But you know, if you are not worried about the number 13, and Fridays in general hold no angst for you, then there is probably not too much for you to worry about . . .

. . .  if you don’t spill any salt . . .  or break any mirrors . . . or open your umbrella indoors . . . or light three cigarettes with one match . . . don’t (obviously) walk under any ladders . . . and you speak very nicely to any black cat who crosses your path . . .  what could possibly go wrong?cat feet


Posted by on May 13, 2016 in Uncategorized


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‘The most affectionate creature in the world is a wet dog.’ Ambrose Bierce.

The weather bureau says we are in for more rain this weekend.  Well, of course we are.  It has been gorgeous while I have been working in the office all week—warm, bright, clear and sunny.  If rain is coming it is sure to be here just in time for the weekend . . .

walking in rainI don’t deliberately go out walking in the rain any more.  I used to love it (providing the rain wasn’t torrential enough to flatten you onto the pavement of course) but then I had my ‘boys’ to walk with me, and inclement weather made no-nevermind to them.  Harry and Frank were born and bred in Armidale—tough country boys through and through.  Freezing temperatures, snow, rain, storms—nothing stopped them from going outside or wanting their daily walks.  We (or rather I, as neither of them would be seen dead wearing anything resembling a coat) would just bundle up and out we would go.  Their enthusiasm never waned.  Harry was still demanding his daily walk at 19 years of age.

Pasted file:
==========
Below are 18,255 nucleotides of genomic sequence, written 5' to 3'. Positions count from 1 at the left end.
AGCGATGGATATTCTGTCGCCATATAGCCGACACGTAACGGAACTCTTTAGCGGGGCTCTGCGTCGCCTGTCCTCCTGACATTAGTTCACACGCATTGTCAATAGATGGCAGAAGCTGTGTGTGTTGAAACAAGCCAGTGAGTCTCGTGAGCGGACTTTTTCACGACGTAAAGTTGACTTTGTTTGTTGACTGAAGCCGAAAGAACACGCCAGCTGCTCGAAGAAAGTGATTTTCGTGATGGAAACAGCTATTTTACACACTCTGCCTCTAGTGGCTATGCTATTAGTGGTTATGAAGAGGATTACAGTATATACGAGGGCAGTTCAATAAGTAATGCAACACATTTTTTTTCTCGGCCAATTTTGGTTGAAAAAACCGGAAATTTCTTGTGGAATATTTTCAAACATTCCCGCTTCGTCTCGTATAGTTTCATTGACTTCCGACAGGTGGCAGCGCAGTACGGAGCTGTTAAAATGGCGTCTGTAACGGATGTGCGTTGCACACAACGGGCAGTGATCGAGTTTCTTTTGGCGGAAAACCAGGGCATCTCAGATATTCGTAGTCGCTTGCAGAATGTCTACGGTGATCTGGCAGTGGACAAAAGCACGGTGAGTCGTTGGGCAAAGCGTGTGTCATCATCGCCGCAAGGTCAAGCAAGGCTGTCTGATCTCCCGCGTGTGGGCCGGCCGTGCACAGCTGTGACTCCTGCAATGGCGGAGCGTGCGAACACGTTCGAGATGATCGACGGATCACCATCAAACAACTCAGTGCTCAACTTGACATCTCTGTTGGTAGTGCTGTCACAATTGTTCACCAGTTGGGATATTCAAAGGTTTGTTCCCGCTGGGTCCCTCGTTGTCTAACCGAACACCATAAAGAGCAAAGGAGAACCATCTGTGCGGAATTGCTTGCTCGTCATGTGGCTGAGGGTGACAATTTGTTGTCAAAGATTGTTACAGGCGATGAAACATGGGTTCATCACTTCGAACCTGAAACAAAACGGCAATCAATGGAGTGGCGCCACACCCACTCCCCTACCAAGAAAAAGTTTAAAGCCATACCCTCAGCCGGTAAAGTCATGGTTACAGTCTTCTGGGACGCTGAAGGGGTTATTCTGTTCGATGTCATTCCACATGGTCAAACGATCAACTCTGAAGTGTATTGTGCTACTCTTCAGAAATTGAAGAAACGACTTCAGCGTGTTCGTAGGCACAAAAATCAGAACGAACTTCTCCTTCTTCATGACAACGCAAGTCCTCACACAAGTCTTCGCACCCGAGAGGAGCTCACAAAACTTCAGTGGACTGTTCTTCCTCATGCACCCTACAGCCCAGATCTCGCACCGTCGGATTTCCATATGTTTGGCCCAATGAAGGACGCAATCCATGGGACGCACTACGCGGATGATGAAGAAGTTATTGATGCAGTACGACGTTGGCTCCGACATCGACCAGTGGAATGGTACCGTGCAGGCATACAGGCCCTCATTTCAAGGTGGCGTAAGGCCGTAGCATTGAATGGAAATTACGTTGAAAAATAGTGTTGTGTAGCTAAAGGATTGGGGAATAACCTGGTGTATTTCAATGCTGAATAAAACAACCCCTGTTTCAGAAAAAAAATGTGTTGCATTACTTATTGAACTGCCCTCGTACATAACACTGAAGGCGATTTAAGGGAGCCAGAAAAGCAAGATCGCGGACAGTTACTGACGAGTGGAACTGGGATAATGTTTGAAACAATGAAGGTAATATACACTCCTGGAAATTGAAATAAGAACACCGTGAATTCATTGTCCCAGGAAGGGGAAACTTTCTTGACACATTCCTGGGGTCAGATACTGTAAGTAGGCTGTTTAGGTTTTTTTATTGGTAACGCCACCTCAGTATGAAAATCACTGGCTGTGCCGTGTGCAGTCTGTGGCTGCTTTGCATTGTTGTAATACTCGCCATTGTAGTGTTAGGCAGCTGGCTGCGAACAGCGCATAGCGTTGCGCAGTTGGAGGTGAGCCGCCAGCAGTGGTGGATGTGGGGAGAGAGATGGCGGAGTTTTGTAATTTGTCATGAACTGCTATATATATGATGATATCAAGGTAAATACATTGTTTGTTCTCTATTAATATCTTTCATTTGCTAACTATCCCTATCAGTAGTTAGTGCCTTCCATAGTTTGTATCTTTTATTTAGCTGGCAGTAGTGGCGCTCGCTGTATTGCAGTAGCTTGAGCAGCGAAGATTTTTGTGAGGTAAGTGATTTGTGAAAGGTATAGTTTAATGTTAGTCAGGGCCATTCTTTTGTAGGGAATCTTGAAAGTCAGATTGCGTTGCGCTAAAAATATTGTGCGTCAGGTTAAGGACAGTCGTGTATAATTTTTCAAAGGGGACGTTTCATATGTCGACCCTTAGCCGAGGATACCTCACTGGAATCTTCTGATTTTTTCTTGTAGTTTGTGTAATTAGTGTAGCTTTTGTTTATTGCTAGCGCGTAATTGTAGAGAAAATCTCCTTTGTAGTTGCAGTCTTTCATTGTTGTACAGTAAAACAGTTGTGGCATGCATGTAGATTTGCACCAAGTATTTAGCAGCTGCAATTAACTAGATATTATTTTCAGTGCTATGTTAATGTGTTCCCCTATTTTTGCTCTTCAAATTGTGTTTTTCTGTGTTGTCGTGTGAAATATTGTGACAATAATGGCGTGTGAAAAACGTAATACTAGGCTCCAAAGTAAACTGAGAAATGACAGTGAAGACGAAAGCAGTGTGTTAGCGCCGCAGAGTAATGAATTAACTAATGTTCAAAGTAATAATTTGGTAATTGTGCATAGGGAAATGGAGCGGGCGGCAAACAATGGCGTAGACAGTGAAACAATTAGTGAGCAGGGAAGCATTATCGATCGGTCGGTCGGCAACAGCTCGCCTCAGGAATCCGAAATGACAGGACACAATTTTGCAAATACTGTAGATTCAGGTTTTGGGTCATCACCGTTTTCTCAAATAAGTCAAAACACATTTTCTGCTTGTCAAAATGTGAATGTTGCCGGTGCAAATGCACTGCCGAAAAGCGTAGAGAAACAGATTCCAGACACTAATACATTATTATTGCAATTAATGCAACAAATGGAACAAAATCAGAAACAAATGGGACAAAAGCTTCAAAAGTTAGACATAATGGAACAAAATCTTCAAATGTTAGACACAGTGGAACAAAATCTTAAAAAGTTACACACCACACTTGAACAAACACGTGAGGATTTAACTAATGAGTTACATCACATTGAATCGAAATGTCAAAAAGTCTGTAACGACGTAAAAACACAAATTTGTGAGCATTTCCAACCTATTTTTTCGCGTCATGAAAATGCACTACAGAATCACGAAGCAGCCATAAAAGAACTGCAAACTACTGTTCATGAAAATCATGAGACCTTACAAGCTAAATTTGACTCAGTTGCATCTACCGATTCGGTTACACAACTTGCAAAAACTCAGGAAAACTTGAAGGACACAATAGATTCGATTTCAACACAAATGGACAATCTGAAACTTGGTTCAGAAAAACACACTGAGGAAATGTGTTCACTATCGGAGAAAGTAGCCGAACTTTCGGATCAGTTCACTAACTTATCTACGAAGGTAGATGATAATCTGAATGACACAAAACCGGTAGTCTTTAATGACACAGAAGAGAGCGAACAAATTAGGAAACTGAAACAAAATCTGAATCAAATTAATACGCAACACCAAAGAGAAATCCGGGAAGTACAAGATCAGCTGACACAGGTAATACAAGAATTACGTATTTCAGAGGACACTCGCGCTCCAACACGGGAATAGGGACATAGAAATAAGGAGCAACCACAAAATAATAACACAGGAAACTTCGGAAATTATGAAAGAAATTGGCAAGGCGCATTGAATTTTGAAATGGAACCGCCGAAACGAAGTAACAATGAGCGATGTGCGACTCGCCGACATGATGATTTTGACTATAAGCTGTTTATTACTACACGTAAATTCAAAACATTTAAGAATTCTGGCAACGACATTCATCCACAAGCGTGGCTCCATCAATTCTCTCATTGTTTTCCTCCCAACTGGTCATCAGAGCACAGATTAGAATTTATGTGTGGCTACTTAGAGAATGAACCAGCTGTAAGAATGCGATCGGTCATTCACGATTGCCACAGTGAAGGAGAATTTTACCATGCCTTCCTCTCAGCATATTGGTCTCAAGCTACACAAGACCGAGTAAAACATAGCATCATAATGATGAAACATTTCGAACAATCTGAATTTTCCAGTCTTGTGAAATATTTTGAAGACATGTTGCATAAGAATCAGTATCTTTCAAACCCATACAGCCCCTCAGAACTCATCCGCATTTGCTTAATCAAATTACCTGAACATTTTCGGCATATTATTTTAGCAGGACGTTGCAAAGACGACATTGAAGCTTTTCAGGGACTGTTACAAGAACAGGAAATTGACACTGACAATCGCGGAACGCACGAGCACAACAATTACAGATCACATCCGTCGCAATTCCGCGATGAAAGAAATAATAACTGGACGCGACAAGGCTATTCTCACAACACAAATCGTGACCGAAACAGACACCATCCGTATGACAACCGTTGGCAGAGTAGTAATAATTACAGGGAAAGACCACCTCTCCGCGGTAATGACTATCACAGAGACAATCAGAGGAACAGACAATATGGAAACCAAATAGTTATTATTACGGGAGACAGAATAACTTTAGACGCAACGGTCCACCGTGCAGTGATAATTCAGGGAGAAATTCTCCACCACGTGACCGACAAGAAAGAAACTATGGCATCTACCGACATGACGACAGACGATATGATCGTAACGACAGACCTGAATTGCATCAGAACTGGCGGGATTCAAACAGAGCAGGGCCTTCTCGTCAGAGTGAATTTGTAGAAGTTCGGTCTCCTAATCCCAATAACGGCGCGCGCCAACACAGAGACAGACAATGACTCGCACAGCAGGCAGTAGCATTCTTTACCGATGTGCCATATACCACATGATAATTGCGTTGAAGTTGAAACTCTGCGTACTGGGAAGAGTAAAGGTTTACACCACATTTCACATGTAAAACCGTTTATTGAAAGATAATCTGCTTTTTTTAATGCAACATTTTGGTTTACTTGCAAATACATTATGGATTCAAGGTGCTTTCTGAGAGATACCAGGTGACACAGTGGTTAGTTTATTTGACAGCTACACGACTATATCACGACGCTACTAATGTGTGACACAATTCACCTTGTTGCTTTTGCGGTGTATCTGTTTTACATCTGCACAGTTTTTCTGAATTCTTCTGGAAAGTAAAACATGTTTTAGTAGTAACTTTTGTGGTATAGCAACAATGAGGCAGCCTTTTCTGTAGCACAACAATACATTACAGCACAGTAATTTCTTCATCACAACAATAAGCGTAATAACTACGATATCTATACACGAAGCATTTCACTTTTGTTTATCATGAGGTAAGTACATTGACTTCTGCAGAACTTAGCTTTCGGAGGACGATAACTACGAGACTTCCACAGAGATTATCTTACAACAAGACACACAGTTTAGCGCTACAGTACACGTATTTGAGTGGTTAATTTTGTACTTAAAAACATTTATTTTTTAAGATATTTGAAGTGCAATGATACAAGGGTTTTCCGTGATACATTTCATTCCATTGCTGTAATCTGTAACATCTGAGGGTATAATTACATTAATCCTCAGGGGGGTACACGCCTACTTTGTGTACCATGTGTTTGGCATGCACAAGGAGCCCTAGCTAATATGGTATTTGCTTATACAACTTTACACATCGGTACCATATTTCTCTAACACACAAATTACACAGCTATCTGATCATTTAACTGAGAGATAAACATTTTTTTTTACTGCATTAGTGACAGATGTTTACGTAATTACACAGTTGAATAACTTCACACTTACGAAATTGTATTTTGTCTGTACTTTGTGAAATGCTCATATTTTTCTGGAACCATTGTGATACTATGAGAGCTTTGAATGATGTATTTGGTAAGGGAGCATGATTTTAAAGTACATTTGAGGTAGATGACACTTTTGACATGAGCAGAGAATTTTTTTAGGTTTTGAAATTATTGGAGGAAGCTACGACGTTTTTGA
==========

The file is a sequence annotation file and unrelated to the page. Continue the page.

My, how things have changed . . .

muddy-dogMabel has a deep-seated aversion to rain.  As she does to having baths.  I used to think it was just the water itself that upset her, but she is quite happy to go and stand up to her oxters in any muddy puddle she can find, so that can’t be it.  She doesn’t seem to be scared of the rain either—which in itself is notable, as she is scared of almost everything else.

(Did you know that ‘fear of rain’ is a real thing?  I didn’t—it’s called ombrophobia I’m fairly confident that Mabel doesn’t suffer from that.  I think it’s more a case of she just doesn’t like to get her ‘hair’ wet.)

legscrossedMaudie isn’t quite as ‘precious’ as Mabel (although she will scream bloody murder if you try to put a raincoat on her) but the rain does always have a hilarious effect on her.  A rainstorm always makes Maudie want to pee (it never fails) and she will inevitably hover around the back door with her legs crossed for an extraordinary amount of time (always looking at me as if I should be doing something about it) before eventually giving in and making a mad dash out into the garden to relieve herself.  (Rain or no rain, when a girl’s gotta go, a girl’s gotta go.)  She will then hurtle back inside (joyously triumphant in having completed her mission) and then make a huge song and dance about drying herself off (on the carpet, or the rug, or (if I can’t catch her in time) my bed . . . )

And then there’s Molly.  Ah Molly.  I love her to death you know—but sometimes . . . .  Offer to take Molly out in the rain and she is all smiles.  Running in circles, barking and doing her little ‘happy’ dance.  All good. Until I get her out of the house and maybe as far as the end of our street and, that’s it.  stubborn-dogShe will then decide that perhaps a brisk walk in the rain was not the best idea after all, and she will plant her little fat bottom down and flatly refuse to go any further (backwards or forwards) and I’ll end up having to carry her home.  (Are all pomeranians that stubborn, or is it just her?)  It’s honestly not worth the aggravation.  (Note: The picture at right is not of me and Molly, but it was heartening to find a pic that proves other people have the same issues . . . )